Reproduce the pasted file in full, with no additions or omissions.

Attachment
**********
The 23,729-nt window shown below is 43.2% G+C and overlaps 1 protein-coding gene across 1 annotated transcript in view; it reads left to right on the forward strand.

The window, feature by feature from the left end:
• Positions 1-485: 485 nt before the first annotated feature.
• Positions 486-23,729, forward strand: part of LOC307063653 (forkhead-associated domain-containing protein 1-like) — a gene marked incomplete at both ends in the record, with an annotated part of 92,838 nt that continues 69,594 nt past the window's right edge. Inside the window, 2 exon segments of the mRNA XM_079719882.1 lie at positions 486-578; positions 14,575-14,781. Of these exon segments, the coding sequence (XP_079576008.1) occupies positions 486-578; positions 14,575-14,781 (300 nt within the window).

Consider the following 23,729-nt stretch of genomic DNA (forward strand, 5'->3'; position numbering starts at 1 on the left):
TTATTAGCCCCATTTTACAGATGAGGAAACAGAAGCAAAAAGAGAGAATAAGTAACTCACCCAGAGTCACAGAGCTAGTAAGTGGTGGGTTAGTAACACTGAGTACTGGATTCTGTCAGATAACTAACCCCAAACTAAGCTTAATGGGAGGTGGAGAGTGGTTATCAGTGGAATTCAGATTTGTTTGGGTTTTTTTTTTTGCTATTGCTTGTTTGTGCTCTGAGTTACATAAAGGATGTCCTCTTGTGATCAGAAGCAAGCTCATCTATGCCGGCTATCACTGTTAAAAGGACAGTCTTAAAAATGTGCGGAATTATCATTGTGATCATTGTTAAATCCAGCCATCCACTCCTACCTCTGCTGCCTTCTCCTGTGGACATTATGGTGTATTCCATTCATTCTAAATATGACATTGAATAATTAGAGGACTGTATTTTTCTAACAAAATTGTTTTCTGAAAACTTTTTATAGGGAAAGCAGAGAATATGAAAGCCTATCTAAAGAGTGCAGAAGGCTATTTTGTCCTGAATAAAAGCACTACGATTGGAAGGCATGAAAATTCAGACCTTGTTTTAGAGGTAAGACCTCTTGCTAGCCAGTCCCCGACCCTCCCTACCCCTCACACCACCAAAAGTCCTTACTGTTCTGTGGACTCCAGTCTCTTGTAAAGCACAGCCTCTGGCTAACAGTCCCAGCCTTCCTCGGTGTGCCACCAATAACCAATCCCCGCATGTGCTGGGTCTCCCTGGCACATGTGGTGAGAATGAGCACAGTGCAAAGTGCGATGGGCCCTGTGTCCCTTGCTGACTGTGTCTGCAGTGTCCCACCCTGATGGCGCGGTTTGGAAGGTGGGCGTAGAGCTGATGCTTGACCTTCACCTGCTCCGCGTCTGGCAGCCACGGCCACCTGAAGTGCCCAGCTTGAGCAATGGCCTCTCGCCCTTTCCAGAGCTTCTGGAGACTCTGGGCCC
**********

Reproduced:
The 23,729-nt window shown below is 43.2% G+C and overlaps 1 protein-coding gene across 1 annotated transcript in view; it reads left to right on the forward strand.

The window, feature by feature from the left end:
• Positions 1-485: 485 nt before the first annotated feature.
• Positions 486-23,729, forward strand: part of LOC307063653 (forkhead-associated domain-containing protein 1-like) — a gene marked incomplete at both ends in the record, with an annotated part of 92,838 nt that continues 69,594 nt past the window's right edge. Inside the window, 2 exon segments of the mRNA XM_079719882.1 lie at positions 486-578; positions 14,575-14,781. Of these exon segments, the coding sequence (XP_079576008.1) occupies positions 486-578; positions 14,575-14,781 (300 nt within the window).

Consider the following 23,729-nt stretch of genomic DNA (forward strand, 5'->3'; position numbering starts at 1 on the left):
TTATTAGCCCCATTTTACAGATGAGGAAACAGAAGCAAAAAGAGAGAATAAGTAACTCACCCAGAGTCACAGAGCTAGTAAGTGGTGGGTTAGTAACACTGAGTACTGGATTCTGTCAGATAACTAACCCCAAACTAAGCTTAATGGGAGGTGGAGAGTGGTTATCAGTGGAATTCAGATTTGTTTGGGTTTTTTTTTTTGCTATTGCTTGTTTGTGCTCTGAGTTACATAAAGGATGTCCTCTTGTGATCAGAAGCAAGCTCATCTATGCCGGCTATCACTGTTAAAAGGACAGTCTTAAAAATGTGCGGAATTATCATTGTGATCATTGTTAAATCCAGCCATCCACTCCTACCTCTGCTGCCTTCTCCTGTGGACATTATGGTGTATTCCATTCATTCTAAATATGACATTGAATAATTAGAGGACTGTATTTTTCTAACAAAATTGTTTTCTGAAAACTTTTTATAGGGAAAGCAGAGAATATGAAAGCCTATCTAAAGAGTGCAGAAGGCTATTTTGTCCTGAATAAAAGCACTACGATTGGAAGGCATGAAAATTCAGACCTTGTTTTAGAGGTAAGACCTCTTGCTAGCCAGTCCCCGACCCTCCCTACCCCTCACACCACCAAAAGTCCTTACTGTTCTGTGGACTCCAGTCTCTTGTAAAGCACAGCCTCTGGCTAACAGTCCCAGCCTTCCTCGGTGTGCCACCAATAACCAATCCCCGCATGTGCTGGGTCTCCCTGGCACATGTGGTGAGAATGAGCACAGTGCAAAGTGCGATGGGCCCTGTGTCCCTTGCTGACTGTGTCTGCAGTGTCCCACCCTGATGGCGCGGTTTGGAAGGTGGGCGTAGAGCTGATGCTTGACCTTCACCTGCTCCGCGTCTGGCAGCCACGGCCACCTGAAGTGCCCAGCTTGAGCAATGGCCTCTCGCCCTTTCCAGAGCTTCTGGAGACTCTGGGCCC